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Extension Technology and
Computer Services

 

University of Missouri-Columbia   Extension Technology and Computer Services—ETCS

 
November 2002
  Vol. 19, No. 5



A Technology Newsletter for Extension Specialists

 

 

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S is for Sharing
by Joe Lear

The S drive is a great place to share information with other faculty and staff across the state and judging by the amount of data on the S drive, there is a lot of sharing going on. We're happy to see everyone making full use of the service.

The best way to place files on the S drive is to save the file from the program to your local machine or, if you have a server, Q or R drive and then copy the file to the S drive.

Trying to save a file directly to the S drive can cause data corruption which will make your file unusable. If you save the file directly to the S drive, it will use all your system resources and that will prevent you from using your computer for other operations.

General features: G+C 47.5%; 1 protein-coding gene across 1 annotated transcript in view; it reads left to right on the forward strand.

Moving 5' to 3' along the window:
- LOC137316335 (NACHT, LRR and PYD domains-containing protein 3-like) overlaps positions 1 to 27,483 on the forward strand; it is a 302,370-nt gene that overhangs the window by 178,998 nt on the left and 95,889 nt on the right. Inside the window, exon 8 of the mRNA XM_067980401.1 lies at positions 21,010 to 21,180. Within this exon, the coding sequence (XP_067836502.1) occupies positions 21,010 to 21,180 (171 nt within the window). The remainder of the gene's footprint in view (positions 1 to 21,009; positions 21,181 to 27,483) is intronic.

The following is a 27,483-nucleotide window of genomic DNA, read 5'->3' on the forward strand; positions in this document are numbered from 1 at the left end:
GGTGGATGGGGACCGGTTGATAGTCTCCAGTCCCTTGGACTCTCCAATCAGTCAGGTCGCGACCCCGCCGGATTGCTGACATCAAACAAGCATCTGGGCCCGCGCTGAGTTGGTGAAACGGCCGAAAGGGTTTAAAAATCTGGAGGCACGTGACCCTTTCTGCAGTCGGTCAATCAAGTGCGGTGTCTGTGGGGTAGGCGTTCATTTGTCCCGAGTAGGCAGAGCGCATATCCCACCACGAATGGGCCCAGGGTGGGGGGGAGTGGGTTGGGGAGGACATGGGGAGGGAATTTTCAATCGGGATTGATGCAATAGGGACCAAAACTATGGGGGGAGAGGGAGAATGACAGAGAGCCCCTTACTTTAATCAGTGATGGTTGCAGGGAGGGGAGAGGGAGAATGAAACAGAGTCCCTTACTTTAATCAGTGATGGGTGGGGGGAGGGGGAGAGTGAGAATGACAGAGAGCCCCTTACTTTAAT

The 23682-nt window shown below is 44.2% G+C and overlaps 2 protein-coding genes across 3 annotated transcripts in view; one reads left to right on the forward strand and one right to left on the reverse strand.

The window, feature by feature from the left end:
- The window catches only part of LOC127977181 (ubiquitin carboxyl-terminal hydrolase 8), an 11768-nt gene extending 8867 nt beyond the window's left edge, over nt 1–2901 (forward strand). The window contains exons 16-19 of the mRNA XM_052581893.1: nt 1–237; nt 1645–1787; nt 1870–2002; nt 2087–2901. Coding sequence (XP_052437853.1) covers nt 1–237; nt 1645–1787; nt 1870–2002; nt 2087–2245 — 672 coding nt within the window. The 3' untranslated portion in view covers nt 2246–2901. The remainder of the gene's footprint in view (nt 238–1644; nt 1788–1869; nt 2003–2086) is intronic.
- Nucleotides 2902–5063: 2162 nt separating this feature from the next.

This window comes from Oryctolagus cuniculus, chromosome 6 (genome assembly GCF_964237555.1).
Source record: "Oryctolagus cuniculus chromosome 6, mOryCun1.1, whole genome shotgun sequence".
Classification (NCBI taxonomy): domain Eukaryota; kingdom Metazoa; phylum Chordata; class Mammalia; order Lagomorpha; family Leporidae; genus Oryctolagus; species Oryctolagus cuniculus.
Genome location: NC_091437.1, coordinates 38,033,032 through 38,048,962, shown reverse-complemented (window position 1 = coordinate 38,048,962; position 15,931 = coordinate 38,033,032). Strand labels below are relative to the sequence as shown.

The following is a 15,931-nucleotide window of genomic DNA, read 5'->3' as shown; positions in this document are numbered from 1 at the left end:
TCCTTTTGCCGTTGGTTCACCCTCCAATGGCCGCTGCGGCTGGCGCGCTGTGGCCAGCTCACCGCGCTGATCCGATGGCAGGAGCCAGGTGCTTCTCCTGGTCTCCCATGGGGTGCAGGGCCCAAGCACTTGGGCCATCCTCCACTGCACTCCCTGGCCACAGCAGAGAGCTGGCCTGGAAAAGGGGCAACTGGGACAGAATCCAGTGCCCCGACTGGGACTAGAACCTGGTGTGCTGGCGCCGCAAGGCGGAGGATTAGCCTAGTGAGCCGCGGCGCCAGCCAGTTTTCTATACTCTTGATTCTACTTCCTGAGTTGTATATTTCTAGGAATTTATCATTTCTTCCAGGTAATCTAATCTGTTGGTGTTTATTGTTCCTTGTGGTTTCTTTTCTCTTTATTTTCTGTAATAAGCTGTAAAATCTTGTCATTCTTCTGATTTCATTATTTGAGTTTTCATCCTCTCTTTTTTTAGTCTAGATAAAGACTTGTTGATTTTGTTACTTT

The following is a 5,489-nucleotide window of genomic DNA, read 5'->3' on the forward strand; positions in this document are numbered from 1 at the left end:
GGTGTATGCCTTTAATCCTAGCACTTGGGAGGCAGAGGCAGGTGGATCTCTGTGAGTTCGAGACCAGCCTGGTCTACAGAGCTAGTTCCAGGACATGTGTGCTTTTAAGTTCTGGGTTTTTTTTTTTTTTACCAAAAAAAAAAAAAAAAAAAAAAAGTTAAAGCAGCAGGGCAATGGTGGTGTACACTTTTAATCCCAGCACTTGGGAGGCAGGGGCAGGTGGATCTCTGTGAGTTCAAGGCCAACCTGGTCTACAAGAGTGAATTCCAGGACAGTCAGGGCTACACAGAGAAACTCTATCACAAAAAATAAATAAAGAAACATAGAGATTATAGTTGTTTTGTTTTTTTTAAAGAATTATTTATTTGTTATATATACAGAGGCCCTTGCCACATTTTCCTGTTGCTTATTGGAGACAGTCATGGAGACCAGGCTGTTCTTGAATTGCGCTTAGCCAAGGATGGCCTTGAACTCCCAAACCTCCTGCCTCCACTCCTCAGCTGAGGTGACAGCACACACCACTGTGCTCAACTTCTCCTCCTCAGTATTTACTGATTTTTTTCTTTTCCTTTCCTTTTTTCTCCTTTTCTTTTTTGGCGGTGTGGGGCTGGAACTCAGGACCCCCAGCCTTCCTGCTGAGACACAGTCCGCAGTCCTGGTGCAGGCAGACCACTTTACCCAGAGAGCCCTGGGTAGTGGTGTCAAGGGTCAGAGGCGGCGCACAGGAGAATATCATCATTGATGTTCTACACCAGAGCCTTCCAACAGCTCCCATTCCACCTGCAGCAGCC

This goes for using a file from the S drive as well. Copy the file to your local machine or to your Q or R drive before trying to open the file. By opening or printing the file directly from the S drive you will tie up your computer making it impossible to do other jobs. You will also tie up the office internet connection making it impossible for others in the office to get their jobs done.

If you are collaborating on a document with others and sharing the file through the S drive, let the others in your group know you are working on the file and copy it to your desktop. Make your additions and/or changes and then save the file to your local machine. When you are finished editing it, copy it back out to the S drive—again, do not try to save the file to the S drive!

When copying data to or from the S drive remember that in offices running on 56 Kb lines, it will take about 5 minutes to copy 1 megabyte of file size, so a 5 megabyte file would take 25-30 minutes to copy to or from the S drive. Even though the copy process may slow your computer while it's working you can still do other things on your computer, like read Inner Circuits!

 

 

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 computing environment. This information may not be applicable outside the Extension system.